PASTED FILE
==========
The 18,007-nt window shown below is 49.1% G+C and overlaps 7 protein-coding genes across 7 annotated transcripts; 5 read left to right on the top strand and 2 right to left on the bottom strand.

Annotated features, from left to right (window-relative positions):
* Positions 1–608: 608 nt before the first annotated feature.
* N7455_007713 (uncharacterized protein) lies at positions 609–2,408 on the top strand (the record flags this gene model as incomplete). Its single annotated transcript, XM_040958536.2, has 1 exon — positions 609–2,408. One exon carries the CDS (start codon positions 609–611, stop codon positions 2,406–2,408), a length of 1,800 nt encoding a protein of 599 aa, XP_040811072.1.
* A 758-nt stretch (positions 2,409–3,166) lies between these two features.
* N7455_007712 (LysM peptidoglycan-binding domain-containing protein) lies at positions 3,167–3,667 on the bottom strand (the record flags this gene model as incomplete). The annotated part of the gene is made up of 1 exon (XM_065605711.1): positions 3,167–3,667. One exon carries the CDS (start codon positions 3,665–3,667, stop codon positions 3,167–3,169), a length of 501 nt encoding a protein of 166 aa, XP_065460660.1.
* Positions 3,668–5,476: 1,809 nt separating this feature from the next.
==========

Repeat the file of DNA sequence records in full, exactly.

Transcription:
The 18,007-nt window shown below is 49.1% G+C and overlaps 7 protein-coding genes across 7 annotated transcripts; 5 read left to right on the top strand and 2 right to left on the bottom strand.

Annotated features, from left to right (window-relative positions):
* Positions 1–608: 608 nt before the first annotated feature.
* N7455_007713 (uncharacterized protein) lies at positions 609–2,408 on the top strand (the record flags this gene model as incomplete). Its single annotated transcript, XM_040958536.2, has 1 exon — positions 609–2,408. One exon carries the CDS (start codon positions 609–611, stop codon positions 2,406–2,408), a length of 1,800 nt encoding a protein of 599 aa, XP_040811072.1.
* A 758-nt stretch (positions 2,409–3,166) lies between these two features.
* N7455_007712 (LysM peptidoglycan-binding domain-containing protein) lies at positions 3,167–3,667 on the bottom strand (the record flags this gene model as incomplete). The annotated part of the gene is made up of 1 exon (XM_065605711.1): positions 3,167–3,667. One exon carries the CDS (start codon positions 3,665–3,667, stop codon positions 3,167–3,169), a length of 501 nt encoding a protein of 166 aa, XP_065460660.1.
* Positions 3,668–5,476: 1,809 nt separating this feature from the next.